7 reasons I love being a mom

It was my turn soon.  All the other mothers were saying such sweet things, exactly what you might expect.  What was I going to say?  Not what anyone expected – or even what I expected, but there it was.

When my youngest was 6 months old, I went to a new Bible study at a church other than my own.  It being my first one, I didn’t know exactly what to expect other than learning more about the Word and enjoying fellowship with other women.  After singing and prayer,  a smaller group of moms gathered in a large room ready to get to know each other.   Sitting in a big circle, we were asked to share why we loved being mothers.

What do I like about being a mother? A deep breath.  (Please don’t think this is weird…) 1 “I like to touch them.”  No one said a thing.  I explained.  “I love to comb their hair, give them hugs, tote them around on my hip, hoist them when they reach up their arms and say, “Up!”, rub their backs as they fall asleep on my shoulder…”  I didn’t need any other examples.  The women supplied them.  Suddenly everyone was nodding their heads and saying how they loved tucking them in bed at night, wiping their tears, putting on band-aids.  Touch is a beautiful gift and I’ve told my children often how important it is to be held and hugged and touched.  Not everyone is ‘touchy’, but children need it, and as a mom, it was a pleasure to hold them every chance I got.

2.  Watching them become who they are meant to be.  We can nurture and introduce but they find their niche and we parents get to revel in their exploration of sports or music or theater as was the case in our house.  Having a variety of interests is healthy and I’m doubly pleased when a good friend or mentor introduces them to a new passion and another layer of interest is added.  Sweet indeed.

3.  They make me laugh.  Their baby books are full of hilarious comments (one child at prayer time, “Dear Lord, I’m nervous about tomorrow but I guess I’ll serve you in the storm.”) but the laughs don’t end with their preschool years.  Two of my kids are feisty while funny and the other is so dry!  All sharp minds, it’s funny what they pick up on, how they twist it for a laugh and how light-hearted they make a home.

4.  I get to teach them.  Thankfully, I had two of my kids as students in class but I also teach them skills in the home and with people.  All began chores at the age of 6, they all do laundry and dishes and a few can cook a little bit.  They’ve learned to listen, to sympathize, to try to walk in another’s shoes.  They’ve helped their family with their time, sweat and sometimes money.  I’ll be oh so proud if they’re giving adults.

5.  They teach me.  I hate to admit it but I can sometimes feel sorry for myself.  Usually it’s when my extroverted self is thwarted from doing something that will stimulate me.  My extroverted oldest son once had a group of “friends” go out of their way to exclude him, make it obvious to him and then ditch him quite rudely.  All this on his 16th birthday – a Friday night no less.  If anyone could have felt sorry for himself, he could have, but he didn’t.  We didn’t know about the backdrop to his evening for many months but his attitude and behavior that night was astounding.  He was gracious, patient….everything I wouldn’t have been were I in his shoes at his age.  That example has stuck with me and I try to emulate him.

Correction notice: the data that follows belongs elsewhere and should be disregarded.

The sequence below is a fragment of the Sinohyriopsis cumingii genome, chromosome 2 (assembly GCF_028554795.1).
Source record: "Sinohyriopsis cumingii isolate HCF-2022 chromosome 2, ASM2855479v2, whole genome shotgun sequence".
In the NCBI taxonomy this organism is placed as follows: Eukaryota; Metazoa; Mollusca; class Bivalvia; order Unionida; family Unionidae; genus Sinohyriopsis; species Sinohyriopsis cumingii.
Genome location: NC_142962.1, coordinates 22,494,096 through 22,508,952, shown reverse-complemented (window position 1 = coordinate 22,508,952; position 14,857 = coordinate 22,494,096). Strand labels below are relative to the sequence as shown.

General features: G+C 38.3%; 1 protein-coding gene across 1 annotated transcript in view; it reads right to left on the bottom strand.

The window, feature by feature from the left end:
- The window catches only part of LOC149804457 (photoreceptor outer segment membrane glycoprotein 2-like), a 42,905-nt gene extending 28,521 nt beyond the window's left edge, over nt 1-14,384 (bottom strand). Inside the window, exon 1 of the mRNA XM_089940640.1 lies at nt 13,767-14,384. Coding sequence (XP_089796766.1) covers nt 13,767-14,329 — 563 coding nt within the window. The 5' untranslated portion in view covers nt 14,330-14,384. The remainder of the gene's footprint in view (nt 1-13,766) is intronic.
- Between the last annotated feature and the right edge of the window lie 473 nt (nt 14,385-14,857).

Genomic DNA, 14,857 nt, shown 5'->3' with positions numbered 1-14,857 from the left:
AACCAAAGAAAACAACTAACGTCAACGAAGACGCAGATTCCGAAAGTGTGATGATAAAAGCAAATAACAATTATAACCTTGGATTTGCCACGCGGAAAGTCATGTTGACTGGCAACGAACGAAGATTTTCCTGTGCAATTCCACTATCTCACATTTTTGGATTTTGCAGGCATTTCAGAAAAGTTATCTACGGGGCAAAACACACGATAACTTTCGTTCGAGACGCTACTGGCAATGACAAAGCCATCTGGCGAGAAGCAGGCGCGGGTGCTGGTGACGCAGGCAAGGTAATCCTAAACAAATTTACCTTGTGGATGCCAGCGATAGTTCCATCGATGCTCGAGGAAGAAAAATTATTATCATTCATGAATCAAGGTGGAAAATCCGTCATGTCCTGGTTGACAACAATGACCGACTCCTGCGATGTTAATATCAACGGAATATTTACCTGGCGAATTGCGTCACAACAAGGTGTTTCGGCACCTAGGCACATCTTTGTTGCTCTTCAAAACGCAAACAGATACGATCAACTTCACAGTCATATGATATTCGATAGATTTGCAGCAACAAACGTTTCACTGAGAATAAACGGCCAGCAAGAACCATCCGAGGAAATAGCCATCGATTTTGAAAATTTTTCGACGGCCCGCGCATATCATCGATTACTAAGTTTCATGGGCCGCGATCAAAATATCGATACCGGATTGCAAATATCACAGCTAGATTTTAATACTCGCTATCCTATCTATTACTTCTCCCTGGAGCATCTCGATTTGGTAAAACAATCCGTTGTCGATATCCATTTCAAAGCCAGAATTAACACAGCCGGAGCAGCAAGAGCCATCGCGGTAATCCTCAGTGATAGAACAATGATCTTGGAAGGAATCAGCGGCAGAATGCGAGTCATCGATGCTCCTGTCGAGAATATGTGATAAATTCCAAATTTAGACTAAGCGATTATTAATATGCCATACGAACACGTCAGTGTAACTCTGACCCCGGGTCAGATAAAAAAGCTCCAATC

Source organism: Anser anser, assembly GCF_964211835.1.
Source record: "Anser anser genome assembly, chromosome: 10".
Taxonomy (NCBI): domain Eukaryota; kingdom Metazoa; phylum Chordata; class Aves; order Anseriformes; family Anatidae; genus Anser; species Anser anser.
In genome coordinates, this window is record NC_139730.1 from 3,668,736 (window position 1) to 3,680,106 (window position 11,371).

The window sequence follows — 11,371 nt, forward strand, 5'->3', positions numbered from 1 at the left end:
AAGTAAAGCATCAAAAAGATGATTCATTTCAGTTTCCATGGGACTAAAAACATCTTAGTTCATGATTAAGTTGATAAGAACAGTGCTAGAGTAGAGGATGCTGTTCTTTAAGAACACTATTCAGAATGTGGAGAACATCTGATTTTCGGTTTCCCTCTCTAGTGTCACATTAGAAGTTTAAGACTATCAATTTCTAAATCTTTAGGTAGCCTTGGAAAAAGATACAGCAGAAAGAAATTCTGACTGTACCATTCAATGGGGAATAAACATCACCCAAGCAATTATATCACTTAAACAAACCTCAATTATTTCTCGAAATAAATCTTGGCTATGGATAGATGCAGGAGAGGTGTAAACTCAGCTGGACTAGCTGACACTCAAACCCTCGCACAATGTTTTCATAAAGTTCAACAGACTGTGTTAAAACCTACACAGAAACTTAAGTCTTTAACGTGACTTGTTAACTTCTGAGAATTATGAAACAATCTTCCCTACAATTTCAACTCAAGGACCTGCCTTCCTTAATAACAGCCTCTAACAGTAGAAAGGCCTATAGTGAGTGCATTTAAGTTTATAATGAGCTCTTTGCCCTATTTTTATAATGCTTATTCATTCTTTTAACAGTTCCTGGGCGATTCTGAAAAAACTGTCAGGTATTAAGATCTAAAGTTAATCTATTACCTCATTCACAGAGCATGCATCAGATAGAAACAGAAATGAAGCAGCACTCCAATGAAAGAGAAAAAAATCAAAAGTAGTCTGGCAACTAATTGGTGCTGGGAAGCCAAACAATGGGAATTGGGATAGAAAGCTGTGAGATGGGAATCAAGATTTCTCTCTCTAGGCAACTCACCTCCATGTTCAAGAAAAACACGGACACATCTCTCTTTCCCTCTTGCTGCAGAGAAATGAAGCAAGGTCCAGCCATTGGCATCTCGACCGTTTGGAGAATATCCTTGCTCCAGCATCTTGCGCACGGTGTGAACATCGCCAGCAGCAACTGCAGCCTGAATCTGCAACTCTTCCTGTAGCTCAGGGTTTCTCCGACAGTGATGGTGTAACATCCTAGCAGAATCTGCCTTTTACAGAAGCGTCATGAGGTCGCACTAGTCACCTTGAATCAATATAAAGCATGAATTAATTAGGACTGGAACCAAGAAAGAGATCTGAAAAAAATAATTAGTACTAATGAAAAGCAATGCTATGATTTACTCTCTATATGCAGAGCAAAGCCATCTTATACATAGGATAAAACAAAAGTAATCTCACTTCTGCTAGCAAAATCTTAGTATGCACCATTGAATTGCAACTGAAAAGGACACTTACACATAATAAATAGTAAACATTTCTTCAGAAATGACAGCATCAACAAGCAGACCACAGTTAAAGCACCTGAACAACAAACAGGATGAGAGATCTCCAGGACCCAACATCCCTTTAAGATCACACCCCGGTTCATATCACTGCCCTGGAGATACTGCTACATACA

6.  They’re gracious with my limitations.  Everyone knows that no one is perfect but sometimes we moms would like to be for the sake our kids.  But, like everyone else, I have limitations.  I can’t tell you how many times my kids said, “It’s okay, mom,”  when I apologized for behavior that wasn’t up to par.  Each time, they hugged me, ‘let it go’ and moved on.  I wish I could be everything to them, but then I’d miss out on the grace they freely give me.

7.  It’s a supreme honor.  I look at these children and wonder, ‘how blessed am I that I get to be their mother?!?’  Growing up, I never expected to marry or have kids but I’m so thankful that God had something else in mind for me.  It’s a huge responsibility and one I haven’t taken lightly, ever.  But they make this life so much more joyful.  They encourage me and stimulate me and fill my heart with more goodness than I thought possible.  Thanks, guys.  You and your dad are life’s greatest gifts.

What? I can’t hear you!

I think my second son is absolutely hilarious.  On more than one occasion I’ve been in my kitchen chuckling at something I heard him say in another room.  This nugget not so long ago:  his little sister needed some clothes washed (that’s his job) and he’d been derelict thanks to his baseball schedule. So she shouted from her room, “Hey!  Do the laundry!  I’m dyin’ over here!”   Instead of getting mad, which is not his style, he throws out a “What?  I can’t hear you; it’s dark in here!”   How can you get mad at that?  It’s so funny!!!   Beside being great for his ego and my mood, it gives me food for thought.

 

I’ve written about listening before since it’s a favorite topic of my husband and me.  Recently we were at a meeting where, among other things, we were encouraged to do considerably more listening than talking.  Someone later said, “Did we really need that?  Shouldn’t we be doing that already?”  That amused me, too, because the very fact that we DON’T listen well warrants the need to have such presentations.